I have different .kmz files, each one contains a .png and a .kml, let's say: a.kmz, b.kmz, c.kmz. I would like to use a bash script to obtain a unique .kmz file, let's say d.kmz, that contains all the previous layers. I simply tried to compress the .kml files and call the result d.kmz, but it does not work.

  • 1
    My 2 cents: You're going to need to find a software that can read/write KML/KMZ. KML is XML. Unless you can write some bash to read and parse the location components of a KML (which sounds like a lot of work), otherwise you'll create malformed XML (KML) output
    – KHibma
    Nov 5, 2018 at 19:12
  • If you add all the kmz files to Google Earth and do so in the same Places in its table of contents (e.g. Temporary Places), then save that Place to a new kmz, it will include all the individual kmz files.
    – John
    Nov 5, 2018 at 20:58

1 Answer 1


As you know, a KMZ file is a zipped version of a KML file, where the KML is compressed (very helpful for large datasets), and media files such as icon images, overlay images, balloon images, sound files, 3d models and others can be included in the KMZ's zip archive.

When Earth opens a KMZ file, it looks in the KMZ for ONE KML file. Usually there is just one. The convention is to name it doc.kml, but the name isn't important. If it finds more than one, then it will open just one of them. This is likely the issue you're running into by simply combining all the original KML files into one KMZ.

You'll need to actually combine the KML files into one KML, and then zip that up with the PNGs into your KMZ file. This can be done with a variety of software packages, from geospatial processing tools to basic XML tools (since KML is based on XML). If you use an XML tool, you'll probably need to have it open up each KML file, extract the content, and then recombine the contents from each KML into a new KML with the correct KML tags as a wrapper. The "content" you extract can either be the top level container (Document or Folder), in which case you'll need to put them inside a single container in the new file... or you can extract the contents out of that top level container (eg: Placemarks, overlays, etc.), and write those into the new file inside a new top level container.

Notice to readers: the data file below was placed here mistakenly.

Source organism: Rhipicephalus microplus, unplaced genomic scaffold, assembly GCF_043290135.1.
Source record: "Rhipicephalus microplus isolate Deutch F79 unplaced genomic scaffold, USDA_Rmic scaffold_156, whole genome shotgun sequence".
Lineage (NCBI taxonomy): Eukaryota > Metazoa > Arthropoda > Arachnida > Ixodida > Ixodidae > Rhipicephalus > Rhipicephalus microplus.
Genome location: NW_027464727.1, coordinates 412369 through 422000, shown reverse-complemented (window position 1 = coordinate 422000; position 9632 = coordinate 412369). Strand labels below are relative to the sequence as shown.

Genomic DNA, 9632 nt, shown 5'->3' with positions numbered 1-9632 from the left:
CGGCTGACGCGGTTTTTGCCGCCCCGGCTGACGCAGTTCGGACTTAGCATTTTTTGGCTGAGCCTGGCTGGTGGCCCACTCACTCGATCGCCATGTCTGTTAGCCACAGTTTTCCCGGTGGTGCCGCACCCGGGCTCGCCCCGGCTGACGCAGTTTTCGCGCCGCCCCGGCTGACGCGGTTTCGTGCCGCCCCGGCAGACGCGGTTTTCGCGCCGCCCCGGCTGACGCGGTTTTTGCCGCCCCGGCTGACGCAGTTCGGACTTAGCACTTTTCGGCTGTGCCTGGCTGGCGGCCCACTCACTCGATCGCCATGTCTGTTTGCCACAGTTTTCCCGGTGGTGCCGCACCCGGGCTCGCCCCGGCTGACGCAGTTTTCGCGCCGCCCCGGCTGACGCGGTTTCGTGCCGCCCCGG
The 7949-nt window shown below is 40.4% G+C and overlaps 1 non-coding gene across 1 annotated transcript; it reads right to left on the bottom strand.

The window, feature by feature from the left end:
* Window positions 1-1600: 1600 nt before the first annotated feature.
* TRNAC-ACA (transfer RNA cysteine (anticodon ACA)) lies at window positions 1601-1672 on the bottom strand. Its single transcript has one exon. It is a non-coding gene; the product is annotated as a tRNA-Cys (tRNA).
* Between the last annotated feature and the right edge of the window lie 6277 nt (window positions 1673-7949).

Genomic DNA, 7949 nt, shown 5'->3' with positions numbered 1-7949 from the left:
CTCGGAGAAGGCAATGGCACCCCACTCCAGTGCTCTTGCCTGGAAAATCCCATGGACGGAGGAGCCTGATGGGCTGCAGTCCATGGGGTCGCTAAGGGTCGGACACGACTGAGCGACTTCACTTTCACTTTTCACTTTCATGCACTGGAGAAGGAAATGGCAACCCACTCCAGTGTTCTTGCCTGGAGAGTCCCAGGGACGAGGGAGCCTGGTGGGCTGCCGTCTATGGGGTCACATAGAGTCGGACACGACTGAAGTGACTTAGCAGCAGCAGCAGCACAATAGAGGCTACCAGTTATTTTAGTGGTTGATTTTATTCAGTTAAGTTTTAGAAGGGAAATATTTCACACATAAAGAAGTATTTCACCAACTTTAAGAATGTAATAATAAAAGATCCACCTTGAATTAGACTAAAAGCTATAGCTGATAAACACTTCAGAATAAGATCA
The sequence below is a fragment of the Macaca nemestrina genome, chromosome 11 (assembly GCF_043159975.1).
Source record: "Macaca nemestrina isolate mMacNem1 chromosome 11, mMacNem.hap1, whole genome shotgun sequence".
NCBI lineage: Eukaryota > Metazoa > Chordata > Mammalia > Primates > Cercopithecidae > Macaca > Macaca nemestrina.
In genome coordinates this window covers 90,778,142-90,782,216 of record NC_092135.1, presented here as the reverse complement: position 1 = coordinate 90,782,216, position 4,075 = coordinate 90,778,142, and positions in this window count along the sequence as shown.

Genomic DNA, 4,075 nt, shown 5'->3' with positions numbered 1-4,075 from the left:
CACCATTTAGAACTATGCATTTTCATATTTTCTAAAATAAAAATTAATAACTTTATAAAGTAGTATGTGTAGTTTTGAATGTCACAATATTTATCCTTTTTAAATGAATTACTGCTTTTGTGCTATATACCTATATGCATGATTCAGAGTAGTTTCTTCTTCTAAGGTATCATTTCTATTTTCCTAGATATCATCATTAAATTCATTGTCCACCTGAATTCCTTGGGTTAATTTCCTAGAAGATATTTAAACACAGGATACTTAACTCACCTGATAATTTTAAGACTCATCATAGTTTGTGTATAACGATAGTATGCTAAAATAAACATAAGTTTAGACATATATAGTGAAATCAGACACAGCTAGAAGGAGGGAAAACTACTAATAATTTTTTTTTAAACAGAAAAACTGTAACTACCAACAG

Alternatively, as mentioned in one of the comments, if you just need to do this once or a few times, you can easily let Google Earth Pro do it for you, by opening your existing KMZ files in Earth, Making a new Folder in your My Places list, dragging the contents of the KMZs into that folder, and then saving the folder out as a new KMZ file.

Good luck.

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